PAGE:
But let's get to the contest part. Please answer the question, in bold below:

Sources said that some officials in the state GOP discussed hiring an immigration attorney to defend Matthews after the news stories revealed the apparent violation.

But that idea was scrapped after other party leaders argued that spending money to defend Matthews could subject state GOP officials - who have often been outspoken in their criticism of illegal immigration - to charges of hypocrisy.

"Would they have done that if his name was Mario Lopez?" asked one GOP official who was in on the discussions, speaking on condition of anonymity.
If you don't see why that's funny already . . . . Pony up your answers in the comments section. Good luck!

Homeschooling Isn't Really Legal?

I don't know much about homeschooling, but I know more now, like a lot of California homeschooling parents are probably breaking the law, and there's no right of homeschooling in California. Kids need to be taught by a credentialed teacher.

If you follow the link above (hey, someone else with an old-skool orange blogger blog!) through to the article, you'll see an insane number of comments on the issue. I'm sure, as the other blog says, this is going to be a poo-storm of rhetoric and I'll put $5 on a ballot measure inserting some bogus homeschooling right into the Cali Constitution. Joy. Most annoying is that this latest case, as mentioned, doesn't break new ground, it just breaks the news at a time when rapid response is way too easily facilitated by nutty advocacy groups.

Ignorance is bliss. These court cases are hell.

Maybe We Need Another Congressional Hearing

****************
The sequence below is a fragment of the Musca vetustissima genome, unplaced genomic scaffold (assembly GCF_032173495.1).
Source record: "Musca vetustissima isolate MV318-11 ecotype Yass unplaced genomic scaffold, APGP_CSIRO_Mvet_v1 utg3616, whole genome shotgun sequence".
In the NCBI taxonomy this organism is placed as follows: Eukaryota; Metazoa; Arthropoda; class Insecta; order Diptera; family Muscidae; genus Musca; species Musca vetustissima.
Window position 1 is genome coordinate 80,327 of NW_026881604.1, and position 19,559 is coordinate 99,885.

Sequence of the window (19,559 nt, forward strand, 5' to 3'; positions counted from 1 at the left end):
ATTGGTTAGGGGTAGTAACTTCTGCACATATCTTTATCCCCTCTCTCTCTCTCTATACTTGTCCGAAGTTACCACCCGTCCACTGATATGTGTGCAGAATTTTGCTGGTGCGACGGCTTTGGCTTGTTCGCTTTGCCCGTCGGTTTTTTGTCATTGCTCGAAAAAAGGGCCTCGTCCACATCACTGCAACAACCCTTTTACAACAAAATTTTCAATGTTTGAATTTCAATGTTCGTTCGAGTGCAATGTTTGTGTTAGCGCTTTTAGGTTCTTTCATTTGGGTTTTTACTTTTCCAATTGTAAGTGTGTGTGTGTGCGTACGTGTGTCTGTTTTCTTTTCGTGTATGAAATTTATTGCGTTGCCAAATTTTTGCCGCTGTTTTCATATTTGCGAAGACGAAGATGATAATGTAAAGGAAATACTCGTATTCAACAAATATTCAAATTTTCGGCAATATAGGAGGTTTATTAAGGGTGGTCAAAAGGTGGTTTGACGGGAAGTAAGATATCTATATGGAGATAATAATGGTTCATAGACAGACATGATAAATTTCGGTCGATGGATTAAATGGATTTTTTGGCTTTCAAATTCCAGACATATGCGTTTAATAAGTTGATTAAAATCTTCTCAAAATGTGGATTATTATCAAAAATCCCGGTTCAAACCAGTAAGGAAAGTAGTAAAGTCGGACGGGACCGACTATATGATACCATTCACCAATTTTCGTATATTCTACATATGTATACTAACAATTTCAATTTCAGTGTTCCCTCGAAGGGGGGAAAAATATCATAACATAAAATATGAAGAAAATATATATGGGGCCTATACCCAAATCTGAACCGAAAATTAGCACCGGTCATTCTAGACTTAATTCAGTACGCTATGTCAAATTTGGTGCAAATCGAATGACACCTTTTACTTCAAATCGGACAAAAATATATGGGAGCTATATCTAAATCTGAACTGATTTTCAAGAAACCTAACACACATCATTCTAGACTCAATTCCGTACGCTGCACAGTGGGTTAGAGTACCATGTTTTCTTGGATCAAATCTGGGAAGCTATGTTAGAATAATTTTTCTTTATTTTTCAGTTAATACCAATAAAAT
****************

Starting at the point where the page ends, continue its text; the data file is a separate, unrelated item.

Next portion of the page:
Pro Golfer Apologizes for Killing Hawk

So some golfer gets made that a hawk won't shut up while he's filming a video. He drives his cart over to it and then drives balls at it. The hawk doesn't flinch. Then later it flies closer and makes more noise. So the golfer starts chipping balls at it again. Finally, he nails it and kills it. Oh, but he didn't intend the bird any malice and he and his family have adopted cats, see they love animals. A crew member on the shoot (who said nothing to stop the golfer - neither did any of the crew) said of the incident:

Jethro Senger, a sound engineer at the shoot, said hitting the bird was "basically like a joke to Isenhour)."

"He just kept saying how he didn't think he could have hit it, which I think is a stupid thing for a PGA Tour golfer to say," Senger said. "He can put a ball in a hole from hundreds of yards away, and here he is hitting line drives at something that's, I don't know, a couple hundred feet away?"
Ugh. Man. Screw steroid usage, this kind of misbehavior from adults should be cause for concern. Who does that? A guy named "Tripp" I suppose. What an ass.

Wednesday, March 05, 2008

Do Over!